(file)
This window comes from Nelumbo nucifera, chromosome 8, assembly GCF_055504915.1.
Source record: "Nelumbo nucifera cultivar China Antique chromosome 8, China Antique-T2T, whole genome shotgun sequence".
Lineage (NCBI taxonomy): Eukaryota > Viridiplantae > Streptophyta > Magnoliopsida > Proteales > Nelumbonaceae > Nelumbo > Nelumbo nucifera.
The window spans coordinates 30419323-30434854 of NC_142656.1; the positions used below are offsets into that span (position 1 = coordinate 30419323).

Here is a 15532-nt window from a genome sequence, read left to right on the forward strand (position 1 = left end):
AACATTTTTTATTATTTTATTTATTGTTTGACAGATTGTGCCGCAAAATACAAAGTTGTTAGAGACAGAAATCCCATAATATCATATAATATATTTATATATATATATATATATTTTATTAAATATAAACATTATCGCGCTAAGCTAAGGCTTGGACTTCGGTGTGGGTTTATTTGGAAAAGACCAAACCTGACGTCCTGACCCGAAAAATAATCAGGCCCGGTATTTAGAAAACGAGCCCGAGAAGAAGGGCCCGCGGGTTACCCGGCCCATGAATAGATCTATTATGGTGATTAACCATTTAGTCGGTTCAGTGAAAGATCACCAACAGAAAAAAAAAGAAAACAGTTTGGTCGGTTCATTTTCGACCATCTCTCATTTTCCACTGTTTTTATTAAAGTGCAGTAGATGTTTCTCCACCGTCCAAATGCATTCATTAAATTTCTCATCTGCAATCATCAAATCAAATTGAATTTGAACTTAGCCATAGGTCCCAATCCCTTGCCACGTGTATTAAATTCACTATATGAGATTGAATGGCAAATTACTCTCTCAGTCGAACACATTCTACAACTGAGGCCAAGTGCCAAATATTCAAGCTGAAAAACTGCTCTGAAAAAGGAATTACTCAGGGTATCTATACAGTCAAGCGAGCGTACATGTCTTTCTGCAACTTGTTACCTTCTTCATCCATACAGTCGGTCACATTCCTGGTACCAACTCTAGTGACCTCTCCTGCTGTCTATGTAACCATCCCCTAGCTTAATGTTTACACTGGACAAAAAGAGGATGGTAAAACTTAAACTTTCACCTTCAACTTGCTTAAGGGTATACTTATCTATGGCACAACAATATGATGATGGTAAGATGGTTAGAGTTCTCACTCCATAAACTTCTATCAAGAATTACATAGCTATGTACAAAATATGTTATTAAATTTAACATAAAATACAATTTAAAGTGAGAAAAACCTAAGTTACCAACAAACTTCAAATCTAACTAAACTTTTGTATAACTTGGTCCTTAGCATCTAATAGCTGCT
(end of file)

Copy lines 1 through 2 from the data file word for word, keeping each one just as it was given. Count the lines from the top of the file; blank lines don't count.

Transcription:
This window comes from Nelumbo nucifera, chromosome 8, assembly GCF_055504915.1.
Source record: "Nelumbo nucifera cultivar China Antique chromosome 8, China Antique-T2T, whole genome shotgun sequence".